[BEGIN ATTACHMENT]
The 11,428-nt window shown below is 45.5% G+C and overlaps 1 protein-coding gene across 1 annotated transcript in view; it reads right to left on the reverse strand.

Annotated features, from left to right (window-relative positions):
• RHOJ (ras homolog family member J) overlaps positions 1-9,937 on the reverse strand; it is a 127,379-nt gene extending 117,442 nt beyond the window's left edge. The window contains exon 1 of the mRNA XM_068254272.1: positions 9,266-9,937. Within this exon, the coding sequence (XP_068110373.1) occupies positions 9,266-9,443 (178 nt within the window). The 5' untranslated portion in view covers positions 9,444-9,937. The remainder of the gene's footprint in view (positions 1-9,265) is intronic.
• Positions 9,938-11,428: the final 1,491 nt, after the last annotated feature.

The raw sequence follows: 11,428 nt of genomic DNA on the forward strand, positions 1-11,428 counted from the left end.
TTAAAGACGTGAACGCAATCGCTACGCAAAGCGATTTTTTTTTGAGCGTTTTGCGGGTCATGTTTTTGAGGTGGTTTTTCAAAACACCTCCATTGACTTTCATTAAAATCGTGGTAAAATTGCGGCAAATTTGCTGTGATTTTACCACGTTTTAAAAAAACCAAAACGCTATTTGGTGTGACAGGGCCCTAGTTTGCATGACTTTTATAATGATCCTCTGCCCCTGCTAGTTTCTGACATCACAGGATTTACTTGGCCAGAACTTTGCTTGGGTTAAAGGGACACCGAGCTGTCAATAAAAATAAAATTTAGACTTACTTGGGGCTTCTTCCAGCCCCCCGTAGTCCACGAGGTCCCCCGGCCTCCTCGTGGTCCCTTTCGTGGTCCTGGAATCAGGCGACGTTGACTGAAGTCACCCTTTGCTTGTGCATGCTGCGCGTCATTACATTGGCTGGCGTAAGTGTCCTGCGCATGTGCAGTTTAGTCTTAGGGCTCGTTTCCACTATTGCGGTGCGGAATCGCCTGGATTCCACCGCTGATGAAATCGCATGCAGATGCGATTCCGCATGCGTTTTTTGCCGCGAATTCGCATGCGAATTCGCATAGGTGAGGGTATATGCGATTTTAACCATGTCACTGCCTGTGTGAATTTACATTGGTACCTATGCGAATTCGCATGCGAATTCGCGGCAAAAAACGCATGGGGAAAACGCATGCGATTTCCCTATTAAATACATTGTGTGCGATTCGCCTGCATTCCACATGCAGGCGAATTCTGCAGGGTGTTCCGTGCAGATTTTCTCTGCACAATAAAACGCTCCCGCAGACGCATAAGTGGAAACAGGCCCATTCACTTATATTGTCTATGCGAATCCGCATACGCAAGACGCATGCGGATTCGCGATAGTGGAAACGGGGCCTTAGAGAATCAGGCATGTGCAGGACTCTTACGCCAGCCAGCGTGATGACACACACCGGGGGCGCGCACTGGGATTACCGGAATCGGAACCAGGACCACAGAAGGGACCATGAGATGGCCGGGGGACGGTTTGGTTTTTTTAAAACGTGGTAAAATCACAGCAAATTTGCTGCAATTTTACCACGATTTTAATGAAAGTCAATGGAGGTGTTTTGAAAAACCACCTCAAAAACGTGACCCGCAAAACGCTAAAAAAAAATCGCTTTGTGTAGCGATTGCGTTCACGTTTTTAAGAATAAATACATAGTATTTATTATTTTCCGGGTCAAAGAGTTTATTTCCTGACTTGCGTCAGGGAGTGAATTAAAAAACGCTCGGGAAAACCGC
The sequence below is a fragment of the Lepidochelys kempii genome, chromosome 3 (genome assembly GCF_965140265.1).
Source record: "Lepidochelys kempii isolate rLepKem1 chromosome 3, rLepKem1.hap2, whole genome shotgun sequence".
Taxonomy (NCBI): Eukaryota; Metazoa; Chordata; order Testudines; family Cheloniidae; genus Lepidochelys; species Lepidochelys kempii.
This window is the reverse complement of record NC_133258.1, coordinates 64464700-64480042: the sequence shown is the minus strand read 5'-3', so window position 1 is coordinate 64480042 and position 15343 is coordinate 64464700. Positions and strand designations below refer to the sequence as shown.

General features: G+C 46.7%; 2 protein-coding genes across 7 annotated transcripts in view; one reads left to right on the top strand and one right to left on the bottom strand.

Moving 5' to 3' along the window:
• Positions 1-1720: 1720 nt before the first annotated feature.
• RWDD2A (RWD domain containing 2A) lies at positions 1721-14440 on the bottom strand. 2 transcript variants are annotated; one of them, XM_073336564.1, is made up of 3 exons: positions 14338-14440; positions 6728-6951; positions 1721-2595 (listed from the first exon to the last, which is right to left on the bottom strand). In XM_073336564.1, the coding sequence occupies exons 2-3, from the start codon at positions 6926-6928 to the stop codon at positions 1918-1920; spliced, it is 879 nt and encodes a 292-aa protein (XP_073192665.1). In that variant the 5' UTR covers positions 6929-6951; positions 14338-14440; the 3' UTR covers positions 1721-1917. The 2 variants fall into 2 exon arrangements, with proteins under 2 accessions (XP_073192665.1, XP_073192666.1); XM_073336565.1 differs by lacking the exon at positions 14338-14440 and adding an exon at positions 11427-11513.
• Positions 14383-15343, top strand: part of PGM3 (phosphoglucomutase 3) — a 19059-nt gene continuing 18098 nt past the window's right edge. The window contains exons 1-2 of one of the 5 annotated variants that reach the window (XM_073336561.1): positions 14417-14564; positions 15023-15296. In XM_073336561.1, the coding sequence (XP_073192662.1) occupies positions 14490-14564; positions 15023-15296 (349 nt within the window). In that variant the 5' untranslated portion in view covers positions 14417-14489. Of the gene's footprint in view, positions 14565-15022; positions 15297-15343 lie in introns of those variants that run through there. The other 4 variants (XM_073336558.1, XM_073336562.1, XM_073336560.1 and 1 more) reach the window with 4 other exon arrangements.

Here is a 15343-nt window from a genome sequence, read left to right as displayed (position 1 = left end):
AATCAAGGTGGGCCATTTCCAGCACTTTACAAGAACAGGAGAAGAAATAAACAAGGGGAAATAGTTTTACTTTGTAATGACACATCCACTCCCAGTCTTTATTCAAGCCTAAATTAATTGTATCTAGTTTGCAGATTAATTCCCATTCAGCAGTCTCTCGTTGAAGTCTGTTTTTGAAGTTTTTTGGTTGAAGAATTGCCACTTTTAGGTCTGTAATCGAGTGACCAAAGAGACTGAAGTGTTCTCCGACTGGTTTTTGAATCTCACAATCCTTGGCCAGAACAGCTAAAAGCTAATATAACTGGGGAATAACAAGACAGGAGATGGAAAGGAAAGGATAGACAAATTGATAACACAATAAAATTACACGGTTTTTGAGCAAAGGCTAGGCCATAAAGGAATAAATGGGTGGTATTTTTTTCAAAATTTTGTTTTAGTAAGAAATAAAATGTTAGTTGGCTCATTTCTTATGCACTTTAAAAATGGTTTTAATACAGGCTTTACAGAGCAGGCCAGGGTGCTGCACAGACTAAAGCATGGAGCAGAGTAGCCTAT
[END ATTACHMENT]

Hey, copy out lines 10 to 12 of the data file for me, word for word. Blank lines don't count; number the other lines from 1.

This window is the reverse complement of record NC_133258.1, coordinates 64464700-64480042: the sequence shown is the minus strand read 5'-3', so window position 1 is coordinate 64480042 and position 15343 is coordinate 64464700. Positions and strand designations below refer to the sequence as shown.

General features: G+C 46.7%; 2 protein-coding genes across 7 annotated transcripts in view; one reads left to right on the top strand and one right to left on the bottom strand.

Moving 5' to 3' along the window: